And this spirit finds an echo in the soul of the Slav. Watch those patrician ladies listening to the daughters of Bohemia. In spite of all the differences of education and social position, they are the true sisters of the Tsiganes. Beneath their apparent disdainful reserve, they vibrate in unison with the same natural passion, and would remain here all night magnetized by these airs of their true native land. The men make no attempt to disguise their delight, and a Russian would spend his last ruble to purchase a pleasure he values above every other. Some monomaniacs come here evening after evening, spending their nights listening to these songs, glued to this table by a tyranny as irresistible as that under which is subject the smoker of opium. Most of the officers of the Guard are on a very friendly footing with the Bohemian women. To-night the presence of ladies holds them in check, but when they are alone, champagne flows like water, and the strings of the purses are unloosed. Sometimes a scuffle occurs with merchants, who get tired of waiting for the room, and intrude on the officers and the singers. They, too, like to hear the music; they, too, are willing to pay for the pleasure. For all this, however, no doubt must be thrown upon the virtue of the Tsigane women. They are as celebrated for this as for their charms; and even if they themselves were open to temptation, their men would jealously protect them from harm. Many a beautiful Tsigane may end her career by marrying a general, and bringing up his family in the seclusion of the country where her husband commands a district.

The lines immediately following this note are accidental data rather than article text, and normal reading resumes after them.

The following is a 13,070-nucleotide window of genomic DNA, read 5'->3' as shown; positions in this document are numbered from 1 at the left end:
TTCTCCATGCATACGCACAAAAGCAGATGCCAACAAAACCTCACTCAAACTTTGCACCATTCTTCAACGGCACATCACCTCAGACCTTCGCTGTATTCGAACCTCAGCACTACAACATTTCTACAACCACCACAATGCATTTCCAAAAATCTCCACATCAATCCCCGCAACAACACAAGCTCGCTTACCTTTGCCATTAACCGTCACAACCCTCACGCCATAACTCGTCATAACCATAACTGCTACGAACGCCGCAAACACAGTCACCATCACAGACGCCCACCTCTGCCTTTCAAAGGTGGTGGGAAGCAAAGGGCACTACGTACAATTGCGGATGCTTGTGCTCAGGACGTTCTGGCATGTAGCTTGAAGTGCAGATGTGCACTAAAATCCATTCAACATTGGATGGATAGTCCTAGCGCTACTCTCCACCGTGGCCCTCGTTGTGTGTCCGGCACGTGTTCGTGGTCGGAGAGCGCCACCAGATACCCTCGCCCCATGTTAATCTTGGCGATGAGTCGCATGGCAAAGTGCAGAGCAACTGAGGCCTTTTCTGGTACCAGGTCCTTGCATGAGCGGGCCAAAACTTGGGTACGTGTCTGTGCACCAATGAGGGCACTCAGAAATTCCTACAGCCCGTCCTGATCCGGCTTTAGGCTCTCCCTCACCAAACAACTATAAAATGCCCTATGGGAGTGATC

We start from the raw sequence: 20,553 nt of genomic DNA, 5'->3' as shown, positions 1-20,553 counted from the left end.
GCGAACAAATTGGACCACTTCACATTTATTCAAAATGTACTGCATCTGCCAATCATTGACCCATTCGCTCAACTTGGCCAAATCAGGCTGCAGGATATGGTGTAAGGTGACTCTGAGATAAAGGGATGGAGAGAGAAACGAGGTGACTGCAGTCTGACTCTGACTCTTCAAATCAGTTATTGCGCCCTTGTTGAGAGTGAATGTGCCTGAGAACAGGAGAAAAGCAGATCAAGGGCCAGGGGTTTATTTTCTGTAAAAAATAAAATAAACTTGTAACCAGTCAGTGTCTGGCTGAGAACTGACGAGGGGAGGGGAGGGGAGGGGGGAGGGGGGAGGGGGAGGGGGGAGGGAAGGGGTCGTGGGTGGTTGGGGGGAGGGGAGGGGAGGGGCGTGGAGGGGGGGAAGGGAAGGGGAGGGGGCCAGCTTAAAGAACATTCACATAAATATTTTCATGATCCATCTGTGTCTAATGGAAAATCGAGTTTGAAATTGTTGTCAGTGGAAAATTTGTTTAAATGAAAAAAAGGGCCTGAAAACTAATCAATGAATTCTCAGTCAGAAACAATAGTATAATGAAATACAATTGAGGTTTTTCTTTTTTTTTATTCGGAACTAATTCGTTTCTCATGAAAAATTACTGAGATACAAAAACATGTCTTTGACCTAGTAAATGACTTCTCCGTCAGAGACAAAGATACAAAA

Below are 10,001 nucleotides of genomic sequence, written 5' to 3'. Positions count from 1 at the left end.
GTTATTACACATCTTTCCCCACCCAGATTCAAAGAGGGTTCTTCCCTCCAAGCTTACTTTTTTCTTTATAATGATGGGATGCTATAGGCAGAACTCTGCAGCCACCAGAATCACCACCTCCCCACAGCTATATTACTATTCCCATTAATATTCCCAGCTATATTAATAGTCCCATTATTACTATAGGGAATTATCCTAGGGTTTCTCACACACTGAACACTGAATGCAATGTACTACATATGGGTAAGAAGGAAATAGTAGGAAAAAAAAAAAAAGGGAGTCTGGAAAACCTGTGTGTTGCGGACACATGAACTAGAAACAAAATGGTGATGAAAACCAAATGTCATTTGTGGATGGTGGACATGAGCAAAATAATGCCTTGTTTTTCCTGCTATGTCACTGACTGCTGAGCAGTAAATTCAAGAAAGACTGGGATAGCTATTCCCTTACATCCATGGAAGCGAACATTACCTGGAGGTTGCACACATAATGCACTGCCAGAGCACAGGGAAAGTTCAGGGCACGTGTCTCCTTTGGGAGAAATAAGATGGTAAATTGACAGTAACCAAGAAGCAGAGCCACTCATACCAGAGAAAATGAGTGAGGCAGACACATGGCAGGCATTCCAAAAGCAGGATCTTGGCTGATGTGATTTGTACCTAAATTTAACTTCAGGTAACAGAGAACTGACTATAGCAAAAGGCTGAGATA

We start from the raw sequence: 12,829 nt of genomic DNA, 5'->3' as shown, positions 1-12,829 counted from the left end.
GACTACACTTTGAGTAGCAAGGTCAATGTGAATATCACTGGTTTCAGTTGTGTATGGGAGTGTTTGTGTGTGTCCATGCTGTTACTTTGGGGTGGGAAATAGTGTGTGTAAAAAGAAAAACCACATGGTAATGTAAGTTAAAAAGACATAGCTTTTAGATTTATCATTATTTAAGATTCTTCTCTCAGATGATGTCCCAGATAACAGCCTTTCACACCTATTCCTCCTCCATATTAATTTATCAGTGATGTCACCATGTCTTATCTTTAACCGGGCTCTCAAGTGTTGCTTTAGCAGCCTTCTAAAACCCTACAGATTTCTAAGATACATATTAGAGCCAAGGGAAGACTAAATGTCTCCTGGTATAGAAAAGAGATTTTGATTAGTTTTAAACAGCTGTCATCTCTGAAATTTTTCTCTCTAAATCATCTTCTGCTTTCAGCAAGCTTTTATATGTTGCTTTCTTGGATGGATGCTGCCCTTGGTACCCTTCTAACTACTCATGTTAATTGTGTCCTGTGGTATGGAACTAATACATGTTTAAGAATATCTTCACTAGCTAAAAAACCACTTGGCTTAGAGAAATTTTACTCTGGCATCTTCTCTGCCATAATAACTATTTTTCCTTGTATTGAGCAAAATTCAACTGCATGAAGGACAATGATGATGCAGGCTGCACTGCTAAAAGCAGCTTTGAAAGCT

Though the inns frequented by the Tsiganes are the usual resort of the aristocracy of St. Petersburg, there is yet another excursion often undertaken, and that is to the Pulkova Observatory, half-way between St. Petersburg and Tsarskoe-Selo, on a little pine-clad hill, the one prominent height of the low marshy districts surrounding the capital. There lives a little German colony; for the Germans superintend the affairs of heaven in Russia. Nearly all the astronomers of Pulkova come from the Dorpat University in Kronstadt, and are very jeal ous of their celestial office. On entering Pulkova one is transported into another world, and one might fancy ones self in some institution of Gūttingen or Jena. Wrapt up in the mysteries of space and time, these modest professors work under the direction of their chief, leading a kind of patriarchal life-an honest German existence, as subject to rule as are the motions of the heavenly bodies. Strangers to the excitements and rumors that trouble the great city, and to the interests and passions of the people about them, the horizon of the astronomers is bounded by their pine woods, with the huts protecting their household goods and books. They watch no revolutions but those in the firmament of heaven. Their journals are the almanacs of the sun and of the planets; their conversation alternates between the theories of Kepler and the excellent recipes owned by the wife of their chief for smoking geese-quaint combination of simple domestic interests and the great secrets of eternity. It is in the winter that the sphere of the astronomers becomes alike wider and more isolated, during the long nights of sixteen hours, so favorable for the study of the heavens. The recluses of science go up into their glass palace-wrapped in warm furs and with fur caps on their heads, like the astrologers of old. The venerable savants take their pupils to the top of the tower in the vast revolving rotunda turning upon its own axis, which looks like the poop of a vessel, with its mast, its rigging, its polished copper instruments, and its ports, in which the telescopes are pointed. The lamplight falls on open books, the compass flies to and fro on the maps, the telescope searchingly sweeps the polar sky, calculations affecting centuries of time are made, and the observers add a page to the annals of the heavens. At this solemn hour of silence, raised above the noises and illusions of the earth, these men are true masters of the universe; they can foresee its destinies; they know whence it comes, whither it is going, and what it weighs. Grave of mien, and proud of their responsibility, as are their brothers on the ocean in the watches of the night, they keep guard for the whole human race, and mark the course of our planet in unknown space among the formidable fleet of which she is a part. When some benighted traveller passes perchance through the solitudes about Pulkova, and sees the lights of the Observatory gleaming through the darkness, and its dome revolving in the night sky, he wonders if it be not some fantastic vessel lost in the sea of snow ; or, perhaps, if he be of a religious turn of mind, the wanderer may think he sees a party of worshippers assembled in their oratory to perform their orisons, and chant by night the praises of their God and Saviour.